Office of the Vice President for Global Communications

Tuesday, September 8, 2009

U-M’s Groves confirmed as U.S. Census Bureau chief



The U.S. Senate on Monday confirmed U-M survey expert Robert Groves as director of the Census Bureau, where he will oversee the 2010 nationwide head count, a $15 billion enterprise.

In May Groves resigned as director of the Survey Research Center at U-M’s Institute for Social Research (ISR), a position he had held since 1992.

“Bob’s appointment to the important job of Census director is a great honor to the University of Michigan and to ISR,” says ISR Director James Jackson. “We are fortunate that U-M sociologist James House has agreed to serve as interim Survey Research Center director while we search for Bob’s permanent replacement.”

Groves, 60, is the third Ann Arborite to serve as Census director. Barbara Everitt Bryant held the post from 1989-93, and Martha Farnsworth Riche served in that position from 1994-98.

An internationally recognized expert in scientific survey sampling, Groves also is a professor of sociology at LSA.

The author, co-author or editor of several classic books on survey methods, Groves served as an associate director at the Census Bureau from 1990-92. In 2001 he received the Distinguished Achievement Award from the American Association for Public Opinion Research.

Groves received an bachelor’s degree in sociology from Dartmouth College in 1970, master’s degrees in statistics and sociology from U-M in 1973 and a doctorate in sociology from U-M in 1975. He joined the Department of Sociology as a lecturer in 1975, attaining the rank of assistant professor in 1977, associate professor in 1983 and full professor in 1990. From 1990-92, he served as associate director of statistical design, standards, and methodology at the Census Bureau, on loan from the university.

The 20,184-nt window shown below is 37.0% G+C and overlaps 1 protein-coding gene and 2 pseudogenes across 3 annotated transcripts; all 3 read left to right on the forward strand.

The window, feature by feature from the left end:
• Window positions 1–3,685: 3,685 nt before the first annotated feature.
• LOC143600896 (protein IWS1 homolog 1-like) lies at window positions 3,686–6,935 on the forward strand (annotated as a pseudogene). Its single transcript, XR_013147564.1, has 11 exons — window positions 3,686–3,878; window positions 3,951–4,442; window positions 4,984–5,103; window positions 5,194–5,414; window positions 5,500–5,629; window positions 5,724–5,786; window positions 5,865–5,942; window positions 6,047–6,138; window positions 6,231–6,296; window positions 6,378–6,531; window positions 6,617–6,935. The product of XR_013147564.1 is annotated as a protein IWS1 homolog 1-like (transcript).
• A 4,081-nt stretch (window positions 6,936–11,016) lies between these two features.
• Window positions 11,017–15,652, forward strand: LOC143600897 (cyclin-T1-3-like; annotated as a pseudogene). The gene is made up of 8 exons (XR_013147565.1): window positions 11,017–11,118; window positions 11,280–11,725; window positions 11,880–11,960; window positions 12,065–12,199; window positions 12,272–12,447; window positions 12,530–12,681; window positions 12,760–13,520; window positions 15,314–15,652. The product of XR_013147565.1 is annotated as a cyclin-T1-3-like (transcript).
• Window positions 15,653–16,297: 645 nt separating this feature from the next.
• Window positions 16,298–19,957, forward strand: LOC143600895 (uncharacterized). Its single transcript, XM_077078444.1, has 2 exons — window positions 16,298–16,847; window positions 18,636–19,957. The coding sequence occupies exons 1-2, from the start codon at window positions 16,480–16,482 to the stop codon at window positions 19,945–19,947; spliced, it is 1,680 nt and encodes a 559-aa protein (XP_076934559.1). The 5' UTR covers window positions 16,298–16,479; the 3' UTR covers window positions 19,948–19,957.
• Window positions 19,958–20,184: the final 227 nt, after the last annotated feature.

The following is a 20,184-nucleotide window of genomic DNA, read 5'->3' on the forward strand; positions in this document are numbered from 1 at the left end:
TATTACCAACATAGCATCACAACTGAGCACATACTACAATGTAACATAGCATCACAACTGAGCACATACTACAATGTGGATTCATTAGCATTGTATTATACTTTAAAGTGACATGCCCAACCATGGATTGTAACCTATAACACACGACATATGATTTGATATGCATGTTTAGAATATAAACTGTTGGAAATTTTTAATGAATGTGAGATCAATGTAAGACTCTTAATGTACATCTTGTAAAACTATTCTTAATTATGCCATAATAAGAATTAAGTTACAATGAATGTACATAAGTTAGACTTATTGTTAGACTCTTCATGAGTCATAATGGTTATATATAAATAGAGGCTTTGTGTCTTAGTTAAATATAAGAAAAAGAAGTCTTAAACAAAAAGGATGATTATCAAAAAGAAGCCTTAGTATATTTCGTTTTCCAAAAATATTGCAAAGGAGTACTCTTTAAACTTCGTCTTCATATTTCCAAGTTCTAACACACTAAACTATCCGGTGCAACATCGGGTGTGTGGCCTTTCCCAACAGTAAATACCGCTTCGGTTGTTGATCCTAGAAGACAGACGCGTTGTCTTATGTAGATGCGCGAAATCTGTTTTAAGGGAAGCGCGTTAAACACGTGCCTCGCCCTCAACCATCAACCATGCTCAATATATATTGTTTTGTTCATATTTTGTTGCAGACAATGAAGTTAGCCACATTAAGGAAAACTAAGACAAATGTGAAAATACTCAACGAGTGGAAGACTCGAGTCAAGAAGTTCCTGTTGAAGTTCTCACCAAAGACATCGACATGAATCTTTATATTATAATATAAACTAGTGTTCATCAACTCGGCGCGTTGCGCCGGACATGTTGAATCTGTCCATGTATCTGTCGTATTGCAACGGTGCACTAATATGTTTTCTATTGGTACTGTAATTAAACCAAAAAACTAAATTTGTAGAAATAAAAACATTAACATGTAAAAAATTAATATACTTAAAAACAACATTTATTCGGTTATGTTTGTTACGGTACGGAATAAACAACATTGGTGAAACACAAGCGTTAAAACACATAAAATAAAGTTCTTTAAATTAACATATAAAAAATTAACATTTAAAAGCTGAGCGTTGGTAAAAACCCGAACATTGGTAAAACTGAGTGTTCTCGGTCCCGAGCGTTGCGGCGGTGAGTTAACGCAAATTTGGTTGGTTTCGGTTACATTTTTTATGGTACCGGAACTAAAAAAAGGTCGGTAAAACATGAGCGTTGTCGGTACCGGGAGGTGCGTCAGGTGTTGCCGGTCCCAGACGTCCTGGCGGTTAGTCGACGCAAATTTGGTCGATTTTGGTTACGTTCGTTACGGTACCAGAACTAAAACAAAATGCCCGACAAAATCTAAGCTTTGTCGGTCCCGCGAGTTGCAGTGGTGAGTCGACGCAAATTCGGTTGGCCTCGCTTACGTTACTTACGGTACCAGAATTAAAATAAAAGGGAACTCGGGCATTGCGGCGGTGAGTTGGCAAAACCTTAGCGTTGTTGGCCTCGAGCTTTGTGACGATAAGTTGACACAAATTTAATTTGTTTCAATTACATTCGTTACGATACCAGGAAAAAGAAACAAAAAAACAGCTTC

He is an elected fellow of the American Statistical Association, an elected member of the International Statistical Institute, and past president of the American Association for Public Opinion Research, Groves currently serves on the National Research Council’s Committee on National Statistics, the Federal Economic Statistics Advisory Committee, and the National Science Foundation Advisory Committee for the Social, Behavioral, and Economic Sciences Directorate.

He has consulted on survey designs for a wide range of public and private organizations, from the National Institutes of Health, the Census Bureau and the Social Security Administration, to A.C. Nielsen and Co., the Gallup Organization, the American Lung Association, Cornell University and Statistics Sweden.

Groves also has served as project director of the National Survey of Family Growth. Funded and directed by the National Center for Health Statistics, the survey of more than 18,000 men and women between the ages of 15 and 49 is the principal source for national estimates of factors affecting pregnancy and birth rates.

As Census director, Groves will lead an organization that employs more than a million temporary workers for the decennial census, in addition to 12,000 permanent employees.

In March 2010, the Census Bureau will mail or hand deliver questionnaires to every household in the nation, including all 50 states, the District of Columbia, Puerto Rico, and the Island Areas.